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THE RISING B IN LGBT

The rise in Americans saying they are bisexual is driven by women

By Sangeeta Singh-Kurtz & Dan Kopf

The number of Americans who identify as bisexual is on the rise. According to recently released data from the 2018 General Social Survey (GSS), a nationally representative survey of people in the US collected every two years, over 3% of US adults say they are bisexual (a sexual identity in which someone is attracted to people of their gender or other genders). This is up from just over 1% in 2008. (The GSS allowed individuals to self-classify as “heterosexual or straight,” “gay, lesbian, homosexual,” “bisexual,” or “don’t know.”)

An analysis of the GSS data by the sociologists D’Lane Compton and Tristan Bridges shows that the change has been almost entirely due to an increase in the number of bisexual women—the population of men who identify as bisexual has barely budged. Even more specifically, they find that the upswing in bisexuality among women has been concentrated among young women of color, specifically black women. Compton and Bridges note that the GSS data mirrors findings from a Gallup survey that found that “women, college-educated people, people of color, and those who are not religious” accounted for the steepest rise in LGB self-identification, in the period between 2012 and 2016.

Compton and Bridges don’t offer an explanation for why the US has seen a relatively steep rise in bisexuality compared to other identities. One possible reason is that in the past decade, the debate around of bisexual erasure, in which the “existence or legitimacy of bisexuality (either in general or in regard to an individual) is questioned or denied outright,” writes the Gay & Lesbian Alliance Against Defamation (GLAAD), has become more prominent. This could have contributed to a resurgence of the term over the survey period.

As for the overall rise in LGBQ-identifying residents since 2008, when the GSS began asking about sexual identity, there could be a number of explanations. For one, there have been more (and more favorable) representations of queer people in the news, on television, and in film over the past two decades, with 2018 seeing record growth in LGBTQ roles on TV, with queer people of color outnumbering their straight, white counterparts by 50% to 49%, according to GLAAD’s annual TV diversity report. The study also noted that Netflix is the streaming platform that has the highest percentage of LGBTQ characters, dominating outlets like Hulu and Amazon Prime.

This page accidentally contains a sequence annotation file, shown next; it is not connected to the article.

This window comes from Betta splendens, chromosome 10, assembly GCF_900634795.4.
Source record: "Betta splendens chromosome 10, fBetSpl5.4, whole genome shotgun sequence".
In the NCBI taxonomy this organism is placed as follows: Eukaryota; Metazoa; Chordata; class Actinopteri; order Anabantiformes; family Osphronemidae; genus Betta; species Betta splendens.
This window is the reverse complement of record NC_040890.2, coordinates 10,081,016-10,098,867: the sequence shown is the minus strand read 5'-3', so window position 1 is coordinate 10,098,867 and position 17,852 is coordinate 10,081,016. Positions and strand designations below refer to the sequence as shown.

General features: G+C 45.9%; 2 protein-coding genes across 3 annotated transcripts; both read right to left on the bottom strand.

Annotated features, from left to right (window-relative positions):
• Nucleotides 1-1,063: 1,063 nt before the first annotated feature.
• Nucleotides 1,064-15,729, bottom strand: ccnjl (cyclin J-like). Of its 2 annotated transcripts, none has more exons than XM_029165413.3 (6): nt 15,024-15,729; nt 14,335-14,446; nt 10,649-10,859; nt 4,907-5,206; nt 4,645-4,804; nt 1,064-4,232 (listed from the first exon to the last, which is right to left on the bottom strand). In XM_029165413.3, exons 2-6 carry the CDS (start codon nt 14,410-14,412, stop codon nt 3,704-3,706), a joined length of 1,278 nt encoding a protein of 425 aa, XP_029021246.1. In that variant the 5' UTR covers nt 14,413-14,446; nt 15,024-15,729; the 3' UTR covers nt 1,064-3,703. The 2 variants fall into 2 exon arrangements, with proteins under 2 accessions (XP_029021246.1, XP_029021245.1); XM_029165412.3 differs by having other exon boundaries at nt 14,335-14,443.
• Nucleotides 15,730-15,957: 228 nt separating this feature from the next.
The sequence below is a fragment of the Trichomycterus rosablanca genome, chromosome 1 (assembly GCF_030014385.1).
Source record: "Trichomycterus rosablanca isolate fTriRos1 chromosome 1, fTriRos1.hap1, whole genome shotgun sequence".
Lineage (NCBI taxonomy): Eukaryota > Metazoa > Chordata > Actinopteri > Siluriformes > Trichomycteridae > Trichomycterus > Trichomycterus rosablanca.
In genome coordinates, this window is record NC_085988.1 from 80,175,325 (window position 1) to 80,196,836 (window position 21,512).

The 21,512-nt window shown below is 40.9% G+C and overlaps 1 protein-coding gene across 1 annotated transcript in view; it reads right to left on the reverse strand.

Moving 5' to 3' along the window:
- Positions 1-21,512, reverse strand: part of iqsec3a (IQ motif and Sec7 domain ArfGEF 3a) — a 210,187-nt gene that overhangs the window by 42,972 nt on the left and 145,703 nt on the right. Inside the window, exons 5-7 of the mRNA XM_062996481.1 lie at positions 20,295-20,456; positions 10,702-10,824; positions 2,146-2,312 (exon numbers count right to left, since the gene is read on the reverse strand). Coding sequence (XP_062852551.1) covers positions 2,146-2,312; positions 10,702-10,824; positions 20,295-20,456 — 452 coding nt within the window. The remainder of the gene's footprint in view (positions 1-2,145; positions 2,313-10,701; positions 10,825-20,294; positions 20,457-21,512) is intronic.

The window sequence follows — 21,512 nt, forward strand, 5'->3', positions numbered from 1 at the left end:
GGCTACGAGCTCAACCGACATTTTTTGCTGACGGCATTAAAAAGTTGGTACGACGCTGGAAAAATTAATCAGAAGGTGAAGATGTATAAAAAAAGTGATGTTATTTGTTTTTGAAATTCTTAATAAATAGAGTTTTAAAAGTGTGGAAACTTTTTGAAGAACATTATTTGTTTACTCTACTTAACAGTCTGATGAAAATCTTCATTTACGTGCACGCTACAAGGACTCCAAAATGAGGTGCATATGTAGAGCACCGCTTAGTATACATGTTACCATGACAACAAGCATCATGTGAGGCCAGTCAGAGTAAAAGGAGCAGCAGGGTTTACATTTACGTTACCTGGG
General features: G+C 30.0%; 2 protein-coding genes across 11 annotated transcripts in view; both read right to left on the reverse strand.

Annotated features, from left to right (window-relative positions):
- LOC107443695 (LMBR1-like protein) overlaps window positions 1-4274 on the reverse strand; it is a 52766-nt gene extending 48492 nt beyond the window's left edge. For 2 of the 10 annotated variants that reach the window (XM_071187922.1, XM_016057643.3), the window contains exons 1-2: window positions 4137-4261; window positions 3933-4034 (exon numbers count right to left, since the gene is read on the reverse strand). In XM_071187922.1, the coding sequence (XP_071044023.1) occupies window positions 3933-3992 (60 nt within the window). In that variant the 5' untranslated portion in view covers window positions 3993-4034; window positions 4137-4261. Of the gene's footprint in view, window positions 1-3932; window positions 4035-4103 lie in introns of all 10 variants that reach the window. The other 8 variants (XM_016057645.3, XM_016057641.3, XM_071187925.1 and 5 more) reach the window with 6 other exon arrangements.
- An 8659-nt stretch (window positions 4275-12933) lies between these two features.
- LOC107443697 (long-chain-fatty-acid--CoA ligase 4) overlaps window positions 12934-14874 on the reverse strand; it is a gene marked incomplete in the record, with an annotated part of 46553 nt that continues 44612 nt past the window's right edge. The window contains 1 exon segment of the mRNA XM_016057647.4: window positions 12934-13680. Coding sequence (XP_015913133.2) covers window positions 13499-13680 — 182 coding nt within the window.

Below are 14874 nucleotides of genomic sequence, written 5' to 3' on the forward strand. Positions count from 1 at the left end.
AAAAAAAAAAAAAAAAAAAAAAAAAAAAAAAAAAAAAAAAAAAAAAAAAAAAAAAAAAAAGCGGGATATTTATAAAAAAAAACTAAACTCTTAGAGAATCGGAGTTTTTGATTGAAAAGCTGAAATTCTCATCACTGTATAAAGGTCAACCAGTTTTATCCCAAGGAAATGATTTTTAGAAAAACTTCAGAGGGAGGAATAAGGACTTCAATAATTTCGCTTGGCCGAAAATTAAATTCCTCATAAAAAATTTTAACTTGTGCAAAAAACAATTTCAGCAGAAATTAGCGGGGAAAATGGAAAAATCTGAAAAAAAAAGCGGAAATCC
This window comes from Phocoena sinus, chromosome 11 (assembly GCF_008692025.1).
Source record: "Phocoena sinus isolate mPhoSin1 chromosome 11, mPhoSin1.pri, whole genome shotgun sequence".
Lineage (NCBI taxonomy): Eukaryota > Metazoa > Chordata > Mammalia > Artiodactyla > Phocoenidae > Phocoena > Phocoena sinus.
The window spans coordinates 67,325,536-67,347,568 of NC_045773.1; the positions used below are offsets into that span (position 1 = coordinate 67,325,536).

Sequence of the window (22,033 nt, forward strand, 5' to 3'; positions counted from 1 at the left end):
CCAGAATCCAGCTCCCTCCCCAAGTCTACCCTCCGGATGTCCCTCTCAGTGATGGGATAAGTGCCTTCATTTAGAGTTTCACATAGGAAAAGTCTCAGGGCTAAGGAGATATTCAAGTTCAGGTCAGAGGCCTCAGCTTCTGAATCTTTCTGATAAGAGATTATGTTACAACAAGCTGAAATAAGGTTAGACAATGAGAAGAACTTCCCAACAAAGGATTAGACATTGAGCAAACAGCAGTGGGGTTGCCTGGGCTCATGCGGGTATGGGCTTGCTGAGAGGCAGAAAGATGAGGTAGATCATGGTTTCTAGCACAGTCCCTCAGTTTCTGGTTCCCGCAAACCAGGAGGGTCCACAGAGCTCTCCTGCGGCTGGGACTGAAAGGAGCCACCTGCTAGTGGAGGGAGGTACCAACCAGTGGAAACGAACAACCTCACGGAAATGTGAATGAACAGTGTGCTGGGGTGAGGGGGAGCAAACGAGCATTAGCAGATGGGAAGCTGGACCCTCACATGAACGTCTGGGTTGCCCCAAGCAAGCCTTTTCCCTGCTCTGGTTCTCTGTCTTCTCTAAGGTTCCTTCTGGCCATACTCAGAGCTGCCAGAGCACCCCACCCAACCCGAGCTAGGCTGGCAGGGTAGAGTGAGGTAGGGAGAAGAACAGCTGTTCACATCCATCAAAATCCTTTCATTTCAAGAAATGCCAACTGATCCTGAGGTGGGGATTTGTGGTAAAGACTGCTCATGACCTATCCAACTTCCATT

What’s more, a rise in LGBTQ candidates running for political office in the past few years suggests that the social acceptance of non-binary sexual identities is becoming more widespread. Kyrsten Sinema, for instance, became the first openly bisexual member of Congress in 2012 and was sworn in as the first openly bisexual US senator this past January.

What’s more, as Michael Gold wrote for the New York Times in 2018, the vocabulary around sexuality itself has changed in the past decade. “Times and attitudes have changed, and the language used to discuss sexual orientation and gender identity has also changed,” he says. Indeed, there’s now “a cluster of ancillary terminology around both sexuality and gender,” as Gold puts it, that’s now available to describe one’s sexual identity. The language of the early aughts, meanwhile, was sparse and reductive.

That’s not to say that discrimination has been wiped out. While US residents who identified as gay, lesbian, or homosexual grew from 2010 to 2016, the data suggests it may have declined from 2016 to 2018. This is less surprising considering 2016 was the year Donald Trump was elected US president; his rhetoric on the campaign trail (and throughout his presidency so far) is thought to have contributed to a rise in reported race-, religion-, and sexual orientation-based hate crimes, something that’s now being examined by a congressional committee.